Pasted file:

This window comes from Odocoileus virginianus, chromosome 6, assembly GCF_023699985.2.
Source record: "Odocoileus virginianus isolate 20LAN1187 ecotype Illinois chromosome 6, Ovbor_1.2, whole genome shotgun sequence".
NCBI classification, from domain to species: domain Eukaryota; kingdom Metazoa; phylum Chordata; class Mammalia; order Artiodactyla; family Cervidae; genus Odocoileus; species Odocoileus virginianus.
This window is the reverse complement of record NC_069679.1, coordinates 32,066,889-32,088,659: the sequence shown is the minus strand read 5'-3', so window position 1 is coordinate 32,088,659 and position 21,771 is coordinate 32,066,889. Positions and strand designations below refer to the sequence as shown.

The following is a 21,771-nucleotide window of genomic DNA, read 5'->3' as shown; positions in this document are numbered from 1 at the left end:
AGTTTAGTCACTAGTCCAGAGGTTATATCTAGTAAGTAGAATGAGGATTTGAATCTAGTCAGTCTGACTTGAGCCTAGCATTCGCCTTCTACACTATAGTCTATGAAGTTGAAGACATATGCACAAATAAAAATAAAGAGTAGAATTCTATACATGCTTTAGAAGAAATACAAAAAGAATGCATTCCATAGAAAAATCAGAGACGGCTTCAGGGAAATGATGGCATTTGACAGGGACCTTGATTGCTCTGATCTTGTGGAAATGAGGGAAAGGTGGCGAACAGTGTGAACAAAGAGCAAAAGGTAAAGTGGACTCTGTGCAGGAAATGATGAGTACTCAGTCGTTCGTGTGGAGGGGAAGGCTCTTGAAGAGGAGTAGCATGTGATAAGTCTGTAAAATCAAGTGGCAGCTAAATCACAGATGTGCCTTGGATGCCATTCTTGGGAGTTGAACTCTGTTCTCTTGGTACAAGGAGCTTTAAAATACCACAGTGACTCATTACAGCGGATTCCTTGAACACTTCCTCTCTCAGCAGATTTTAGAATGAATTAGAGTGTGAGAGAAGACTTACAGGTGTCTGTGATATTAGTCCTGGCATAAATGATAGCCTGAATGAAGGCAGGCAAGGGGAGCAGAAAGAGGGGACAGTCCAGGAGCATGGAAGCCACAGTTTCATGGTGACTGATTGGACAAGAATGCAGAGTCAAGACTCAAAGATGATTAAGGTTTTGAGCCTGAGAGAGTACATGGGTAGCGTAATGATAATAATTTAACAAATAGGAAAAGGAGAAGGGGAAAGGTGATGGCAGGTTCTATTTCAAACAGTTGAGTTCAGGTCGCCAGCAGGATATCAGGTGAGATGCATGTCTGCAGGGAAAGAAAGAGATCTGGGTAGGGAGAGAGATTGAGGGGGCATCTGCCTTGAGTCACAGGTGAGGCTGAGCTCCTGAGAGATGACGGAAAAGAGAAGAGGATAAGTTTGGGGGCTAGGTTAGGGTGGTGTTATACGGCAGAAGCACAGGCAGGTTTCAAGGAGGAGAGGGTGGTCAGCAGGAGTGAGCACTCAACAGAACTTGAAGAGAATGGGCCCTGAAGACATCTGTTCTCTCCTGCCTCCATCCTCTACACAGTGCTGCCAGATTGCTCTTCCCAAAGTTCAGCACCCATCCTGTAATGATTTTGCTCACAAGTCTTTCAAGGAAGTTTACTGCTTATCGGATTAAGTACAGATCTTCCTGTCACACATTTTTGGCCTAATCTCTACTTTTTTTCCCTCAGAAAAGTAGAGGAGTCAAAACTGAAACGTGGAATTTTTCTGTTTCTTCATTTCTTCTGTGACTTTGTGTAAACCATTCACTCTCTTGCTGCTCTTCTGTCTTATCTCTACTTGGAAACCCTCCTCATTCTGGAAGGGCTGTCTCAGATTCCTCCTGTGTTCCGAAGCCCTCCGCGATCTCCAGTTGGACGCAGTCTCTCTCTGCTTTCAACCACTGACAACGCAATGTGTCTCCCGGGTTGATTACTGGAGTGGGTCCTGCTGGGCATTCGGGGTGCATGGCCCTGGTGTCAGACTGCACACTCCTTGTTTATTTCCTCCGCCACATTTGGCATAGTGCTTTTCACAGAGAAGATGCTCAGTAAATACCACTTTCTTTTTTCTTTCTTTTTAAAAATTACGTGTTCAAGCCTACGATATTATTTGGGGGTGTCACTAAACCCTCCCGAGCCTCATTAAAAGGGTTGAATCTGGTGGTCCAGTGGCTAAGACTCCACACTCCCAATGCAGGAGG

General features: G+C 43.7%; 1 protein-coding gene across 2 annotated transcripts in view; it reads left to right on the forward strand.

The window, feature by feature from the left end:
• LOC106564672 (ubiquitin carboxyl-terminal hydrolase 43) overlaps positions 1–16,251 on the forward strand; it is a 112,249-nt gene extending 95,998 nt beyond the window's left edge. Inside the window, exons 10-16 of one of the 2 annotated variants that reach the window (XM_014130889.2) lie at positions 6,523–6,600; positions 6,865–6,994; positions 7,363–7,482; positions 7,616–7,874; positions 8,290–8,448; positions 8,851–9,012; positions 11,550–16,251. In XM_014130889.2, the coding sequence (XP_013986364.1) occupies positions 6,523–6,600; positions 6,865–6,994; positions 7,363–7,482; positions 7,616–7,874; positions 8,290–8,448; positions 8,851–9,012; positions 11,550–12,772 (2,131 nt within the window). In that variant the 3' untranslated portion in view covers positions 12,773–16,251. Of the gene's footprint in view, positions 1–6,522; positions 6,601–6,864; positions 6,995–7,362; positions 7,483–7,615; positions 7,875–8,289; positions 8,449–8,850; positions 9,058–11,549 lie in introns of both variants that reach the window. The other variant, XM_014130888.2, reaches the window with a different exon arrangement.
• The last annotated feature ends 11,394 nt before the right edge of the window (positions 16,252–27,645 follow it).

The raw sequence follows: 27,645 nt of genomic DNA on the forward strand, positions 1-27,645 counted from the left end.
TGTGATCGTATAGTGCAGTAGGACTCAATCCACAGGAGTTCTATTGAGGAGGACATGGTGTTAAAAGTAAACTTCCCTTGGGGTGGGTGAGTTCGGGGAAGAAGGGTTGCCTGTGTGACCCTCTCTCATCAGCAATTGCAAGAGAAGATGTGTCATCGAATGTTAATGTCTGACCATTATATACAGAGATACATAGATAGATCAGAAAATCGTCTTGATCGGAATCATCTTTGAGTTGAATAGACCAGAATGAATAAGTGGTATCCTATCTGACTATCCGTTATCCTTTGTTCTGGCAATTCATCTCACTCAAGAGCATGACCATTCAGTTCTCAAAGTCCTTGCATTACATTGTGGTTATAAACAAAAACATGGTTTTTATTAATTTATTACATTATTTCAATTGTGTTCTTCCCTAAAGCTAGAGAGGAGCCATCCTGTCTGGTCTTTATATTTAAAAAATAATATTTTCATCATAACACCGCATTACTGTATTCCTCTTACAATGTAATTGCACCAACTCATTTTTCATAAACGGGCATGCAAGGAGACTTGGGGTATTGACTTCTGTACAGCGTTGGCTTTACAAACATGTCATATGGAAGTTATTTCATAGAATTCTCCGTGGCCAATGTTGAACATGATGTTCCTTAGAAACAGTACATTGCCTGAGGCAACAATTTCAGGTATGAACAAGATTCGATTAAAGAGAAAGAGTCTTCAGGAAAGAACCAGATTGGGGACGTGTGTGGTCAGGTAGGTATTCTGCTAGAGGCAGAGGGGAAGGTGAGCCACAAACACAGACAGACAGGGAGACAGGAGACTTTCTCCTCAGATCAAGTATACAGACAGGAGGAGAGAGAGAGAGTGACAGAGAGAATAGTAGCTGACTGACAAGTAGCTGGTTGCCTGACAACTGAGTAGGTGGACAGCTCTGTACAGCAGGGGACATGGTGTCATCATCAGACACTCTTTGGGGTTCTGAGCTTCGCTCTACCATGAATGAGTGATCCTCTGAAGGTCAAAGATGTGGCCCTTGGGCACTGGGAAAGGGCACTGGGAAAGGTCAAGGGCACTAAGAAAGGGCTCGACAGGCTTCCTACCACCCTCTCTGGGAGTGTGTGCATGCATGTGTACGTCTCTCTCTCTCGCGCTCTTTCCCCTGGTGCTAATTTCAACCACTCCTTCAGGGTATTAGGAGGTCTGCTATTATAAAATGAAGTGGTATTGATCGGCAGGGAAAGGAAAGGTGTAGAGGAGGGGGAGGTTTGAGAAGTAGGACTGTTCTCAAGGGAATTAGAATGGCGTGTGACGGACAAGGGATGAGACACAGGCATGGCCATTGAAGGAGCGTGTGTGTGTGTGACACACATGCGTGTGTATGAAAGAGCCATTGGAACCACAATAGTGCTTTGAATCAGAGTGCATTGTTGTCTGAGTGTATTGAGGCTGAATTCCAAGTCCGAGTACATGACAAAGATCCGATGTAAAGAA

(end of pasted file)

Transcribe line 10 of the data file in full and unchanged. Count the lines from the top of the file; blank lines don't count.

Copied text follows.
• The last annotated feature ends 11,394 nt before the right edge of the window (positions 16,252–27,645 follow it).